Authority in writing

There is a sense of authority that I often get from good writing. It’s a feeling of the writer’s confidence in their own work. But it’s not as if readers are psychic; all they see are the words on the page. The words on the page don’t know what you felt like when you were writing them. So even if you don’t feel that authority, that confidence, you can fake it. You can write as if you had confidence in your own work.

A couple of first lines:

“It is a truth universally acknowledged, that a single man in possession of a good fortune, must be in want of a wife.” – Jane Austen, Pride and Prejudice.

That’s a sentence with some authority – it’s declaiming (albeit with some irony) a universal truth!

“I was born a colored man and don’t you forget it. But I lived as a colored woman for seventeen years.” – James McBride, The Good Lord Bird.

Here’s a narrator with authority – he’s giving commands to his readership!

“They said later that he rode into the village on a horse the color of buttermilk, but I saw him walk out of the wood.” – Patricia McKillip, Alphabet of Thorn.

This is a story with a quieter, subtler level of authority, but it’s still there. Two things: the narrator has inside information, she thinks differently from “them,” so it’s an assertion of authority on the narrator’s part: I know something they don’t. It’s also leaving a lot unsaid (we don’t know who “they” is, we don’t know who “he” is) so this is an author who trusts herself to be interesting, and trusts her audience to come with her even if they don’t have the whole story yet.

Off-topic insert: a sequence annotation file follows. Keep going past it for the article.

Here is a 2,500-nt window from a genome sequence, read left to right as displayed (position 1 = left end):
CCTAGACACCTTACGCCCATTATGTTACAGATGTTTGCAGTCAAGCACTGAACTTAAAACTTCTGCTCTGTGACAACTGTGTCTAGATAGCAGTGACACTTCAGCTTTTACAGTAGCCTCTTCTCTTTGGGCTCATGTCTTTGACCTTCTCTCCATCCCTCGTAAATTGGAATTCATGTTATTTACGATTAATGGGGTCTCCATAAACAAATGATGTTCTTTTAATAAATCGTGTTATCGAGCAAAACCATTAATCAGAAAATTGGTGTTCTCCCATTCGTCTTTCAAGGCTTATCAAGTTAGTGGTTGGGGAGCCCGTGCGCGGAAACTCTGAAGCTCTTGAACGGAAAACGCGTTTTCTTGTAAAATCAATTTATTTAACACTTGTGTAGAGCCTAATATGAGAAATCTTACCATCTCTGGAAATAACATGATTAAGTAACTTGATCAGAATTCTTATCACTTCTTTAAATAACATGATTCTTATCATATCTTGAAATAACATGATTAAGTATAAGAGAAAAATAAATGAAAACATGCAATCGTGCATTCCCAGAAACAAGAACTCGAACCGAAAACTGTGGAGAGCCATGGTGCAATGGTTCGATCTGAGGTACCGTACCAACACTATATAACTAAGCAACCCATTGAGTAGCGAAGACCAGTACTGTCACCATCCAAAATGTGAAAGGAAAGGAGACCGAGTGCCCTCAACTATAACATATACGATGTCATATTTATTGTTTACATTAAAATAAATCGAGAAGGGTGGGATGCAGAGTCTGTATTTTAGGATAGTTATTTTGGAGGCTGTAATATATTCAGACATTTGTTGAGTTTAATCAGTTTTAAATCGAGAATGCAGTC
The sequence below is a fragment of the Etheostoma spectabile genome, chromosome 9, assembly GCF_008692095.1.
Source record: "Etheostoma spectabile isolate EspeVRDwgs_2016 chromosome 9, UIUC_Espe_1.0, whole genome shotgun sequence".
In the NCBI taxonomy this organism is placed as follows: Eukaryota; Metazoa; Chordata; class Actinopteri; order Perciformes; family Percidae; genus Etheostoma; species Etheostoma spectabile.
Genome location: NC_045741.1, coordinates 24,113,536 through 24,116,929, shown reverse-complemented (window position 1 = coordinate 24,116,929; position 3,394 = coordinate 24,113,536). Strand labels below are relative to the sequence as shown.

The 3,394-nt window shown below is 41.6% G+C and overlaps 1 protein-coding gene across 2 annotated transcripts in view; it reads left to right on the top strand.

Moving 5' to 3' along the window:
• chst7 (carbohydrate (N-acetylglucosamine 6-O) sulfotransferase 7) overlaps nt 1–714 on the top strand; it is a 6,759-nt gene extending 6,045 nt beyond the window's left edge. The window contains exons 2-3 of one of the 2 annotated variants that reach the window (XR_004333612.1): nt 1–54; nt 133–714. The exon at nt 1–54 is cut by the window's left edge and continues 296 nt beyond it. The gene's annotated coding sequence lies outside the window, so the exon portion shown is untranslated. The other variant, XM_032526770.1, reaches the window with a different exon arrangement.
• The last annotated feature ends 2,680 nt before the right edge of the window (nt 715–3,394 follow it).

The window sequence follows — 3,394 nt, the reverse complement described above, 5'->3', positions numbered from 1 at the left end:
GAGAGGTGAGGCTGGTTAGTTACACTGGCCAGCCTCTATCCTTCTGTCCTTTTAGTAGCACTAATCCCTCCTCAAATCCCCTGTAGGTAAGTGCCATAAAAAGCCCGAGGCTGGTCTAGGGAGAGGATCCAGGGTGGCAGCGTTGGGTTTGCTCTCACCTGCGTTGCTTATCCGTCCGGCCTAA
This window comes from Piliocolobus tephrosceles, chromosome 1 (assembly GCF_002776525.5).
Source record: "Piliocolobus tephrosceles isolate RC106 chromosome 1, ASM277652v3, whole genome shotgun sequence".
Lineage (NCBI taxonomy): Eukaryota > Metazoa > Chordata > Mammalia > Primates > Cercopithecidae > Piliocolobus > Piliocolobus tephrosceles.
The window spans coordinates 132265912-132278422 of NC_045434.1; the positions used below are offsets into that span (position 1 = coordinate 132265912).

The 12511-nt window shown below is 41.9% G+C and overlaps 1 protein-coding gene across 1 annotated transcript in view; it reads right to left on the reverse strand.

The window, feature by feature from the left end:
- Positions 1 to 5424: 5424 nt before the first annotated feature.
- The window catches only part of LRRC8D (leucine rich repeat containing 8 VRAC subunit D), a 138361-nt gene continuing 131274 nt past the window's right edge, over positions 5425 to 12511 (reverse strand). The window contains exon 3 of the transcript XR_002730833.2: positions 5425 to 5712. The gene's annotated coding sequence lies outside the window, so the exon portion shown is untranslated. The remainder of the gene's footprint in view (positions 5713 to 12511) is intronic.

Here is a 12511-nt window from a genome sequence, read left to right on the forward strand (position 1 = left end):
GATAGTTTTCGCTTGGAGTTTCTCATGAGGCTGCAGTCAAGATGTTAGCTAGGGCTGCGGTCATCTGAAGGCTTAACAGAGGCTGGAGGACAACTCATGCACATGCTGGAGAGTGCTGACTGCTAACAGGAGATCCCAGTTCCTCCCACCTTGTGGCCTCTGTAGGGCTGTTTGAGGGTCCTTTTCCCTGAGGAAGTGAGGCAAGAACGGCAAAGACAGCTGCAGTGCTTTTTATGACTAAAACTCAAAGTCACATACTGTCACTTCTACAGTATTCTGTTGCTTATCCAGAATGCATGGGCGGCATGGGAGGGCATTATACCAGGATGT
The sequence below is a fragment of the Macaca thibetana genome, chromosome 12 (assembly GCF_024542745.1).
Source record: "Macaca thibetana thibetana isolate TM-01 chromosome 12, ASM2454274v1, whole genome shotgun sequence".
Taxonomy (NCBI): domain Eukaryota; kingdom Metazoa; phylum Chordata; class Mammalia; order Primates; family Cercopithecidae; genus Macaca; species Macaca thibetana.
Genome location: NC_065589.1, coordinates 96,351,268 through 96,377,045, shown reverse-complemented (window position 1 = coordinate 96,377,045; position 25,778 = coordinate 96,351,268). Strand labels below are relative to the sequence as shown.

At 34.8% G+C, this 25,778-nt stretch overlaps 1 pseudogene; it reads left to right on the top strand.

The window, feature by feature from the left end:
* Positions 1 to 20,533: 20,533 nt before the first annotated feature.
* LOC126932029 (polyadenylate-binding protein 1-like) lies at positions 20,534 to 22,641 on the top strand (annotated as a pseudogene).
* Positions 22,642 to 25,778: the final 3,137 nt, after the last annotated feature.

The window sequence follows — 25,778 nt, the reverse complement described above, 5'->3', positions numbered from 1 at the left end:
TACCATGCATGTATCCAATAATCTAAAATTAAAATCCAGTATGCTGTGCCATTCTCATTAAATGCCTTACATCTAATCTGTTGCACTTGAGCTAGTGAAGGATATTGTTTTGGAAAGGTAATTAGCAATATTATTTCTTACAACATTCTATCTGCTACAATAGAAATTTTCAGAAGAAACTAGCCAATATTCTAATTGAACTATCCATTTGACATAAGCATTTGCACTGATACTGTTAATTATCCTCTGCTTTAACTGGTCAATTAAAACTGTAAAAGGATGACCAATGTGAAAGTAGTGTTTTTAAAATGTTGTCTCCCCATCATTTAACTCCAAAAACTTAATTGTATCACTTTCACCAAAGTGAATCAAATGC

In your own writing, watch out for weasel words (sort of, kind of, maybe, seemed) and watch out for phrasing that undercuts yourself by making a statement and then backing off from it with qualifiers.

Go back to your favorite books, especially the first few pages. See how they manage authority – see how they convince you on those first couple pages, “there’s a story here that’s worth listening to.”

It’s not a matter of how you feel on the inside – it’s a matter of craft, and you can learn it even if you rarely have confidence in yourself. In your own work, are you undercutting yourself? Gather up your Tony Stark energy, your Galadriel energy, and declaim that first paragraph like you expect your audience to pay attention.